19th century Sikhs seemed to have had an abhorrence to wearing caps or hats rather than turbans in military service as part of their religious beliefs.
Their uniform is after the French fashion, scarlet coaties, with green lapells, and worsted epaulets, black belts, tight breeches, and gaiters buttoned to the knee. The head-dress is a turban, as nothing could overcome the prejudice against a hat or cap. (Asiatic Journal, 1839) 
‘however, the more closely-fitting dress of an officer belonging to one of the Maharajah's regiments pointed out that European customs had been adopted to some extent, but the existing head-dress of crimson or other bright coloured silk still attests the unwillingness of the Sikh soldier to wear the chako’ (Barr, 1844) 
Although they had strong views against wearing military hats such as the shako (a tall, cylindrical military cap typically worn in British regiments), they seem to have felt differently about the wearing of helmets.
A fascinating insight into the thinking of 19th century Sikh soldiers survives in the form of a letter between Henry Lawrence, the Resident at Lahore, Agent to the Governor-General and his correspondence with Lord Hardinge, the British Governor General of India. At the time Lawrence was trying to recruit Sikh soldiers in the British Indian Army following the first Anglo-Sikh War:
‘I have talked [he says in March 1846] to several men as to their entering our service. They at once said they would be delighted, and would go wherever we liked; but that they hoped we would allow them to wear their hair and turbans. The hair, I observed, would be respected, but turbans could not be allowed. After some talk they said there would be no objection to helmets or caps of iron. I thought that this would help us out of the difficulty, and I hope that your Excellency will approve of the idea, and authorize me to say that iron or steel caps will be permitted, and that their hair will not be interfered with....The Sikhs say that, according to their holy books, any man who wears a cap will suffer purgatory for seven generations, and a Sikh would prefer death to having his beard cut.’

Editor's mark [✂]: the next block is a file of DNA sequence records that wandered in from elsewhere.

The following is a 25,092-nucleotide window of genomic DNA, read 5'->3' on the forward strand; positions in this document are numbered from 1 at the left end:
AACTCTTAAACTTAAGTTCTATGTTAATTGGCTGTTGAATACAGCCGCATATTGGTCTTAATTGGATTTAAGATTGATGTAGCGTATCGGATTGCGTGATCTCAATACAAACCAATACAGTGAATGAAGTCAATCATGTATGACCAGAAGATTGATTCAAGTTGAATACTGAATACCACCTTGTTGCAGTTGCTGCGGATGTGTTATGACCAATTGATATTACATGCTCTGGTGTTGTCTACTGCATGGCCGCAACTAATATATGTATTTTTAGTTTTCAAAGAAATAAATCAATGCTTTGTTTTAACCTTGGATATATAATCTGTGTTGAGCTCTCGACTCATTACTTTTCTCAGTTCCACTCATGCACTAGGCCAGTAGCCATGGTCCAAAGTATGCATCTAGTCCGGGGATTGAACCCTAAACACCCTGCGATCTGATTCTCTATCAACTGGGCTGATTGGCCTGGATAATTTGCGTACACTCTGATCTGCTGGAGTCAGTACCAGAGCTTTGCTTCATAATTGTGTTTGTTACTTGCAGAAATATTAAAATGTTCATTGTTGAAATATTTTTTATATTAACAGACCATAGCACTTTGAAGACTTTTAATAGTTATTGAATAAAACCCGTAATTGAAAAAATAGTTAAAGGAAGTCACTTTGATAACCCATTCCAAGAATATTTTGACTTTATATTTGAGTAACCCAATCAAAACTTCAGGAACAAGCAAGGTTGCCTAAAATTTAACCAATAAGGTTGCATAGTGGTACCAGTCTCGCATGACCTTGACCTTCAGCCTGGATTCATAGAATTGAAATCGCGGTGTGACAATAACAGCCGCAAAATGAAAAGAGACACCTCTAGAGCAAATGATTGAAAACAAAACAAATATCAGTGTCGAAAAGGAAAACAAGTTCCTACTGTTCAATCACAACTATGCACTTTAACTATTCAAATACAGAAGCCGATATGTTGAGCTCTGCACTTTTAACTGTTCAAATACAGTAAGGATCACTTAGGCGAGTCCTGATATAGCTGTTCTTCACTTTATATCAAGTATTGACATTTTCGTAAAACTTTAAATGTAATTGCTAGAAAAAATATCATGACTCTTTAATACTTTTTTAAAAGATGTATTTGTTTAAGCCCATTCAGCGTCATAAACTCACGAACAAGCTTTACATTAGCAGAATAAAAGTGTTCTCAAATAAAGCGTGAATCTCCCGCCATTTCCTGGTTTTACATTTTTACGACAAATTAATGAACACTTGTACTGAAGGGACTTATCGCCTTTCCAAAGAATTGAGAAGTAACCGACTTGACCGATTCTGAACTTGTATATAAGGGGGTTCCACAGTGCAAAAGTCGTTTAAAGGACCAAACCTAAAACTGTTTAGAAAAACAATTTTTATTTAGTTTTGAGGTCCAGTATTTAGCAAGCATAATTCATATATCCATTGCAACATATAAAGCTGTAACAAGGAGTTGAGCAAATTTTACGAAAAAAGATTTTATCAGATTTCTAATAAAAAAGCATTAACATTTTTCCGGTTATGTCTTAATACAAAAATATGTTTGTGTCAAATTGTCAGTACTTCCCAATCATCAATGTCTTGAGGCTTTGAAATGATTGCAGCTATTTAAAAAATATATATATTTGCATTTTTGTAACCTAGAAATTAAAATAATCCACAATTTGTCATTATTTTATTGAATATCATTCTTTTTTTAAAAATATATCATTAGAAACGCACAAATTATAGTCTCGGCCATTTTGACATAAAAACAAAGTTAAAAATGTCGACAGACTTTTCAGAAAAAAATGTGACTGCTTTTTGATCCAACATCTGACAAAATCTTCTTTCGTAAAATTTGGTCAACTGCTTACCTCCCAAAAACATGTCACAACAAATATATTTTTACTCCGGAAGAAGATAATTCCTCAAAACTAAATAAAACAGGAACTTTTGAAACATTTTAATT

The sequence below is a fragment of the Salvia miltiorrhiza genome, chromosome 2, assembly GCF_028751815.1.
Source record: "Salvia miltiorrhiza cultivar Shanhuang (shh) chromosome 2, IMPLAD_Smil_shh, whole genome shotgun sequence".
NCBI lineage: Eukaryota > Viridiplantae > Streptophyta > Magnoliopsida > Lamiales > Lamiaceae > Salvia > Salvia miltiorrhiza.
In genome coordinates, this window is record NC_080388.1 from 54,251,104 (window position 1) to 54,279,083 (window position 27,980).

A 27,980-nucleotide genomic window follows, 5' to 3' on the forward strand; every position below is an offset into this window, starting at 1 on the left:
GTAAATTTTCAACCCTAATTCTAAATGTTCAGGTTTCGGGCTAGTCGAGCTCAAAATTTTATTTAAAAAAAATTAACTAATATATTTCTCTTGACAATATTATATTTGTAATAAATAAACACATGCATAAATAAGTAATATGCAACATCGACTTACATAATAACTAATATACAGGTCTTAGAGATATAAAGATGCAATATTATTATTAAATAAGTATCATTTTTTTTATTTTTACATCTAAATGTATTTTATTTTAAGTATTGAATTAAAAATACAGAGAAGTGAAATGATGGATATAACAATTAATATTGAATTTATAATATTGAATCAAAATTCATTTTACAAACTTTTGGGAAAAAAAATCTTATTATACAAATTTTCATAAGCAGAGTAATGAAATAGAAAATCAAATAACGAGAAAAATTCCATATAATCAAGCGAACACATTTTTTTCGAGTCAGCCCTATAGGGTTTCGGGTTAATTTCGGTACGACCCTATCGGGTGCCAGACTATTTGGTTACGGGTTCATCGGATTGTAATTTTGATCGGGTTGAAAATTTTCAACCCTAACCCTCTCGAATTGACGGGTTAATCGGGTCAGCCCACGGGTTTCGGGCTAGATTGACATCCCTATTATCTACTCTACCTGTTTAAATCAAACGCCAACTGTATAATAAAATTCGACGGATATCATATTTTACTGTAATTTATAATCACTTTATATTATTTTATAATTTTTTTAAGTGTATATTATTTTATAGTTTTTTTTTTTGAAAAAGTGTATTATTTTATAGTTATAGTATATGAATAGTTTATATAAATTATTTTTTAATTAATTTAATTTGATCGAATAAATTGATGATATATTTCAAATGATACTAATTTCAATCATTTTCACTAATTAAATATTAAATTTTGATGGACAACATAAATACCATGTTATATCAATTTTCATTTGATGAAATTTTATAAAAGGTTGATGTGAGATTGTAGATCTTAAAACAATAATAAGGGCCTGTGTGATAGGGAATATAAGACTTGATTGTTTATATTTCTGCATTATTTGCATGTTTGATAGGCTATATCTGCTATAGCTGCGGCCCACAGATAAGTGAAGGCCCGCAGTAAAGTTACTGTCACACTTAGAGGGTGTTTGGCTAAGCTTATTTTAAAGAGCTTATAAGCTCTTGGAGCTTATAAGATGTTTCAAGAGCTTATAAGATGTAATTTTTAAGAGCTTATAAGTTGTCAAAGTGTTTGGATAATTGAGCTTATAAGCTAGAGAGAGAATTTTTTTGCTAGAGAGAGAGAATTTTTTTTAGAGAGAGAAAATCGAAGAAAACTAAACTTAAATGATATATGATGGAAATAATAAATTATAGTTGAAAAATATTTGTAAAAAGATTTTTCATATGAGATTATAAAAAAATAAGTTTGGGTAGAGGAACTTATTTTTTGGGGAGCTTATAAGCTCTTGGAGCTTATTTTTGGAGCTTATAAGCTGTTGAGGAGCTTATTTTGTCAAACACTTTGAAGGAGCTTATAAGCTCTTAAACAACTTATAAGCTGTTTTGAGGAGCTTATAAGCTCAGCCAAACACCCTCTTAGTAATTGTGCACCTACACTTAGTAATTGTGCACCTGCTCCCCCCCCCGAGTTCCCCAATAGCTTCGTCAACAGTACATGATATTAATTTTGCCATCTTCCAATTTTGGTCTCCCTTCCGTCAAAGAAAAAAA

The Sikhs soldiers that Lawrence encountered seemed to have differentiated between wearing a steel helmet and a hat, regarding the former as permissible, while the latter as unacceptable as per their 19th century interpretation of Sikh religious beliefs. It is important to note that this attitude towards wearing helmets was specific to that time period of the early to mid 19th century only and was not carried over into the post-Sikh Empire days of the British Raj. Following the annexation of Punjab and the integration of Sikh troops in the British Indian army in the latter half of the 19th century Sikhs were allowed to wear their turbans and did not have to wear helmets.
At the advent of World War I as they fought in the trenches of Europe against the Germans, the British authorities tried to persuade Sikh soldiers to wear helmets, something they refused to do and they wore their turbans through two World Wars as part of the British Indian Army.
1. "The Kingdom of the Sikhs", The Asiatic Journal and Monthly Register, Vol. XXVIII, Jan-Apr, 1839, 90
2. William Barr, Journal of a March from Delhi to Peshawur (London: 1844) 112
3. Herbert B. Edwardes, Herman Merivale, Life of Sir Henry Lawrence (London: 1873), 387